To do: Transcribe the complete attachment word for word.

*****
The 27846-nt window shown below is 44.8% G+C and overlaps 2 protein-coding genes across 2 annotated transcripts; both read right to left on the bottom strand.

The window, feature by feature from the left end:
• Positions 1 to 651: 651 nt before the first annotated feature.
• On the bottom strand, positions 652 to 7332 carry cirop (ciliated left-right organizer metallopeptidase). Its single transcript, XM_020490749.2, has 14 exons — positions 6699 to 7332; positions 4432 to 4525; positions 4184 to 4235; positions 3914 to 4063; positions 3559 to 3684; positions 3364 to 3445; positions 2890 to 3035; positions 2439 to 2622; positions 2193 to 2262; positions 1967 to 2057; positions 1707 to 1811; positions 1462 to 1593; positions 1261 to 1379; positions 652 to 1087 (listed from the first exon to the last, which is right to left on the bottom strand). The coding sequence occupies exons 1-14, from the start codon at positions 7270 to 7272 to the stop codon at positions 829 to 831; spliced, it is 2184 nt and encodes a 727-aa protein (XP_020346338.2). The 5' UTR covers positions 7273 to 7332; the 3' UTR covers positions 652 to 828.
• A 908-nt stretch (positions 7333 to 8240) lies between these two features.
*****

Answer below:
The 27846-nt window shown below is 44.8% G+C and overlaps 2 protein-coding genes across 2 annotated transcripts; both read right to left on the bottom strand.

The window, feature by feature from the left end:
• Positions 1 to 651: 651 nt before the first annotated feature.
• On the bottom strand, positions 652 to 7332 carry cirop (ciliated left-right organizer metallopeptidase). Its single transcript, XM_020490749.2, has 14 exons — positions 6699 to 7332; positions 4432 to 4525; positions 4184 to 4235; positions 3914 to 4063; positions 3559 to 3684; positions 3364 to 3445; positions 2890 to 3035; positions 2439 to 2622; positions 2193 to 2262; positions 1967 to 2057; positions 1707 to 1811; positions 1462 to 1593; positions 1261 to 1379; positions 652 to 1087 (listed from the first exon to the last, which is right to left on the bottom strand). The coding sequence occupies exons 1-14, from the start codon at positions 7270 to 7272 to the stop codon at positions 829 to 831; spliced, it is 2184 nt and encodes a 727-aa protein (XP_020346338.2). The 5' UTR covers positions 7273 to 7332; the 3' UTR covers positions 652 to 828.
• A 908-nt stretch (positions 7333 to 8240) lies between these two features.